More Sports / Swimming

Future of disgraced swimmer Sun Yang in hands of WADA

AP

One of China’s biggest Olympic stars was to undergo a rare public hearing in a doping case on Friday with his 2020 Tokyo Games place at stake.

Three-time gold medalist swimmer Sun Yang is facing a World Anti-Doping Agency appeal in Switzerland that seeks to ban him for up to eight years for allegedly refusing to give samples voluntarily.

The case is notorious for a vial of his blood being smashed with a hammer by his bodyguard. Sun allegedly helped by lighting the scene with his cellphone.

It’s a colorful detail of a late-night dispute between Sun’s entourage and officials trying to take blood and urine samples after visiting his home in China.

However, much of the case hangs on protocol and paperwork: Did the three anti-doping officials in China conduct themselves properly and have correct authorization documents to make their September 2018 visit valid?

A tribunal appointed by world swim body FINA sided with Sun and merely warned him, though noted “it was a close-run thing.”

“It is safe to describe the entire (visit) as problematic, highly unusual and, at times, confrontational,” the FINA panel wrote in a 59-page ruling, also noting “troubling and rather aggressive” conduct by Sun and his entourage.

WADA believes Sun violated rules by refusing to provide samples requested on a properly scheduled visit. The agency challenged the FINA panel’s verdict with the Court of Arbitration for Sport.

Sun countered by opting to have evidence and testimony aired in a first open-court CAS hearing for 20 years.

More than 100 media were expected at a Swiss lakeside hotel in the upscale, jazz festival city of Montreux. An online live stream was expected to intrigue lawyers monitoring worldwide.

National fame

Sun’s medal record ranks with swimming’s greats and his fame at home is as big as Yao Ming’s, the former NBA center.

The 2-meter tall Sun is the first Chinese man to win Olympic gold in swimming, in the 400- meter freestyle at the 2012 London Games. He added the 1,500 title in London, and the 200 at the 2016 Rio de Janeiro Olympics.

He parlayed a bad boy image — including a 2013 car crash driving a Porsche SUV without a license — into a lucrative portfolio of commercial deals and 30 million followers on social media channel Weibo.

His 11 world titles include the 200 and 400 freestyle in July that provoked anger in opponents. Medalists Mack Horton of Australia and Duncan Scott of Britain refused to stand with him on the podium in South Korea.

Polarizing figure

Horton went as far as accusing Sun of being a cheat as rivalries flared at the 2016 Olympics, and bad feeling continued into the 2019 worlds.

Sun tested positive for a banned stimulant, citing a prescribed heart medication, and served a three-month ban in 2014. Soon after he won three titles at the Asian Games. WADA did not challenge that Chinese ruling.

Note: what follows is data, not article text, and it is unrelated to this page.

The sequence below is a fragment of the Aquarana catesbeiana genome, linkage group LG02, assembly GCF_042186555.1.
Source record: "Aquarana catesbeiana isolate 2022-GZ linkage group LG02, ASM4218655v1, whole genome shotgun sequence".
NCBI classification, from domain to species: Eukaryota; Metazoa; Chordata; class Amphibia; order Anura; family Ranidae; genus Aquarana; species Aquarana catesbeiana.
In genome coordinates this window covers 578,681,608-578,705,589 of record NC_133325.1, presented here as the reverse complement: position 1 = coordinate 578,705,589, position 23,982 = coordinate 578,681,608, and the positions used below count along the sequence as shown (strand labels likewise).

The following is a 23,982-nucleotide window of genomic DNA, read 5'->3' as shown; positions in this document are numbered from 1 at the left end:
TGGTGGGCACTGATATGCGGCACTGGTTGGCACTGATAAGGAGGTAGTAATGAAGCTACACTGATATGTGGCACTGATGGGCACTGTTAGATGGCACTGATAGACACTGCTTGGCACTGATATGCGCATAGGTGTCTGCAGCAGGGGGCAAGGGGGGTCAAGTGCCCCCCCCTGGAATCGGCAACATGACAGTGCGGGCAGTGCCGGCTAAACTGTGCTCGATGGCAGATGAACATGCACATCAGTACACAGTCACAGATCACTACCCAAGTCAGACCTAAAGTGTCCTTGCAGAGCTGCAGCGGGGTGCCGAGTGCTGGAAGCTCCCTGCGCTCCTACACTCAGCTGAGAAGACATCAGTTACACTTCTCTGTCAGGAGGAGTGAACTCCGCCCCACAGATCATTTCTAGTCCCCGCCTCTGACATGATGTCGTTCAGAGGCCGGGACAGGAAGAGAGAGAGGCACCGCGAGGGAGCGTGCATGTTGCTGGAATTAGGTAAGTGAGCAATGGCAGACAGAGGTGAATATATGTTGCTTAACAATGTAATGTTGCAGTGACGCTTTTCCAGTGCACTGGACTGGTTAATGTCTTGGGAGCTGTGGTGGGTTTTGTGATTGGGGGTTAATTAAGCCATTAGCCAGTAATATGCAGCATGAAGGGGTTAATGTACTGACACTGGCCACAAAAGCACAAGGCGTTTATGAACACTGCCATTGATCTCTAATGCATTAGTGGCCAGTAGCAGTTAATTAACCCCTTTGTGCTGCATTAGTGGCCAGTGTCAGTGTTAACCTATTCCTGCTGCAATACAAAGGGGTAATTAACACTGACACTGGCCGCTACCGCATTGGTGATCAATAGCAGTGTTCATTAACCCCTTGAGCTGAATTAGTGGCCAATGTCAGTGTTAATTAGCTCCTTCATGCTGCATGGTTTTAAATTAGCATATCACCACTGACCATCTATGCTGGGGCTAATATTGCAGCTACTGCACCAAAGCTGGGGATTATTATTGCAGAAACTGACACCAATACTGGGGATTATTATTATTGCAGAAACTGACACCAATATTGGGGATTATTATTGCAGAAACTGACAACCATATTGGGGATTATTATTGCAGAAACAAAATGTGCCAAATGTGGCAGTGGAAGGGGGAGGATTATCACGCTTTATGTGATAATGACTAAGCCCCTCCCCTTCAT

Secrecy about the case fueled skepticism over special treatment. China’s sports authorities and FINA published no details until after the ban ended.

This year, American, Australian and British swimmers objected to Sun competing at the worlds while WADA’s appeal was pending.

Amid crowd boos, Sun told the protesting Scott poolside: “You’re a loser. I’m a winner.”

Two-time world swimmer of the year Adam Peaty said of Sun: “He should be asking himself now, should he really be in a sport when people are booing him?”

The latest case

World-class athletes must inform anti-doping authorities where and when they will be available for one hour each day to give samples.

A three-person sample team included a female lead official working for Sweden-based International Doping Tests & Management (IDTM), a female nurse to draw Sun’s blood, and a male chaperone to accompany the athlete giving urine. They waited at Sun’s home between 10 and 11 p.m. on Sept. 4 last year. Sun arrived just inside the deadline.

Events unfolded at a nearby clubhouse. Blood was drawn but Sun objected to credentials for the chaperone who he alleged improperly used a phone to take photos and video of him. Sun later deleted images from the cellphone.

In an escalating row, a newly arrived (and twice banned) team doctor questioned the nurse’s authorization and argued to prevent the blood vial leaving.

Sun’s mother instructed the bodyguard to get a hammer.

First verdict

The three FINA judges said Sun was “foolish in the extreme” to allegedly gamble on his version of events beating charges he evaded and tampered with a sample.

Still, the panel wrote of “compelling justification” for Sun not to deal with a chaperone whose conduct was “extremely unprofessional.” The chaperone did not testify.

The nurse’s qualification was also questioned and the collection visit was ruled “invalid and void.”

Its confidential verdict dated Jan. 3 leaked that month to Britain’s Sunday Times.

Meanwhile, if the CAS panel upholds the appeal, Sun’s previous ban means he risks a heavier sanction for a second offense.

WADA wants a ban of two to eight years. A two-year ban backdated to September 2018 would bar Sun from the Tokyo Olympics and strip him of recent world titles. It could end the career of Sun, who turns 28 on Dec. 1.

The verdict from CAS is expected early next year.